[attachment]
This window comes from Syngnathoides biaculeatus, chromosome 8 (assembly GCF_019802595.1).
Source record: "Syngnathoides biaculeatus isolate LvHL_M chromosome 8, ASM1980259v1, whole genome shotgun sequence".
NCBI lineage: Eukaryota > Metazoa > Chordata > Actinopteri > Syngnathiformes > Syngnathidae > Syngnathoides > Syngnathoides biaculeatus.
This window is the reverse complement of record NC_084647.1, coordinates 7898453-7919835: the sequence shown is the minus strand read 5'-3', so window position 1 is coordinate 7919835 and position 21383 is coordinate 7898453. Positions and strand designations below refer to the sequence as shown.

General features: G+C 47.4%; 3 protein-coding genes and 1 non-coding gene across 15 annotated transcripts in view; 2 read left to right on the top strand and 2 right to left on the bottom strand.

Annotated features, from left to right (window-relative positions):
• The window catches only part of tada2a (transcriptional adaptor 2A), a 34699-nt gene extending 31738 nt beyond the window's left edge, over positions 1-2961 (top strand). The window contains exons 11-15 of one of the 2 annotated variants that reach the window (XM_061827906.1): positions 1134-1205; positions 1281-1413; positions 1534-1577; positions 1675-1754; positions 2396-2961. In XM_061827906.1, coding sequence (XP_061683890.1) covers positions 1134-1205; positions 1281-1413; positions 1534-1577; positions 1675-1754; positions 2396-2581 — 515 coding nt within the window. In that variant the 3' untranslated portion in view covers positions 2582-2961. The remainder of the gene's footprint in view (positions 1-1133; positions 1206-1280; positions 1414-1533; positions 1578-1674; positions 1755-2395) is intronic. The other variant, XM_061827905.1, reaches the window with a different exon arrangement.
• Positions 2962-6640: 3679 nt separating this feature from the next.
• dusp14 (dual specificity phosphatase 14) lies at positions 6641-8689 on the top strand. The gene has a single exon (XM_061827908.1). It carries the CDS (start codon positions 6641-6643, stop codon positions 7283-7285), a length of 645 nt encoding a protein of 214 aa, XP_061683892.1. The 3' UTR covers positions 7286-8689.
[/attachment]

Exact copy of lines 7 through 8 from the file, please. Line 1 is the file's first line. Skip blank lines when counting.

• The window catches only part of tada2a (transcriptional adaptor 2A), a 34699-nt gene extending 31738 nt beyond the window's left edge, over positions 1-2961 (top strand). The window contains exons 11-15 of one of the 2 annotated variants that reach the window (XM_061827906.1): positions 1134-1205; positions 1281-1413; positions 1534-1577; positions 1675-1754; positions 2396-2961. In XM_061827906.1, coding sequence (XP_061683890.1) covers positions 1134-1205; positions 1281-1413; positions 1534-1577; positions 1675-1754; positions 2396-2581 — 515 coding nt within the window. In that variant the 3' untranslated portion in view covers positions 2582-2961. The remainder of the gene's footprint in view (positions 1-1133; positions 1206-1280; positions 1414-1533; positions 1578-1674; positions 1755-2395) is intronic. The other variant, XM_061827905.1, reaches the window with a different exon arrangement.
• Positions 2962-6640: 3679 nt separating this feature from the next.